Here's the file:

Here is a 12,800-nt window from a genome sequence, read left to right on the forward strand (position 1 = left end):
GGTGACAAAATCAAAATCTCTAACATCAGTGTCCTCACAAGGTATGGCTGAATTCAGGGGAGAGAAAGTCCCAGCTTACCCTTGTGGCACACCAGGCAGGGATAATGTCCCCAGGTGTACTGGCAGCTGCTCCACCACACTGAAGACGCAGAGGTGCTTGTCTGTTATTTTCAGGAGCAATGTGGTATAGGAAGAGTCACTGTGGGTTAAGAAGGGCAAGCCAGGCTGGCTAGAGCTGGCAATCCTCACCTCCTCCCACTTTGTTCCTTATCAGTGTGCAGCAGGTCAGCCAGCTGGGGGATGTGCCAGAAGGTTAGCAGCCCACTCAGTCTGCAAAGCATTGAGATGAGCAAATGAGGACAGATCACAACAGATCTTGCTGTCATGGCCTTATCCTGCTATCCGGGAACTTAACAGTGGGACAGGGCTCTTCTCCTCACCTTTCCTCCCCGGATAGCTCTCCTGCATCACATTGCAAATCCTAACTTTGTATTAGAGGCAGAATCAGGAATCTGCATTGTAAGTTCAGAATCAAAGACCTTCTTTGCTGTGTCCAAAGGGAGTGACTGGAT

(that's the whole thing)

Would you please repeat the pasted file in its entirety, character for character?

Here is a 12,800-nt window from a genome sequence, read left to right on the forward strand (position 1 = left end):
GGTGACAAAATCAAAATCTCTAACATCAGTGTCCTCACAAGGTATGGCTGAATTCAGGGGAGAGAAAGTCCCAGCTTACCCTTGTGGCACACCAGGCAGGGATAATGTCCCCAGGTGTACTGGCAGCTGCTCCACCACACTGAAGACGCAGAGGTGCTTGTCTGTTATTTTCAGGAGCAATGTGGTATAGGAAGAGTCACTGTGGGTTAAGAAGGGCAAGCCAGGCTGGCTAGAGCTGGCAATCCTCACCTCCTCCCACTTTGTTCCTTATCAGTGTGCAGCAGGTCAGCCAGCTGGGGGATGTGCCAGAAGGTTAGCAGCCCACTCAGTCTGCAAAGCATTGAGATGAGCAAATGAGGACAGATCACAACAGATCTTGCTGTCATGGCCTTATCCTGCTATCCGGGAACTTAACAGTGGGACAGGGCTCTTCTCCTCACCTTTCCTCCCCGGATAGCTCTCCTGCATCACATTGCAAATCCTAACTTTGTATTAGAGGCAGAATCAGGAATCTGCATTGTAAGTTCAGAATCAAAGACCTTCTTTGCTGTGTCCAAAGGGAGTGACTGGAT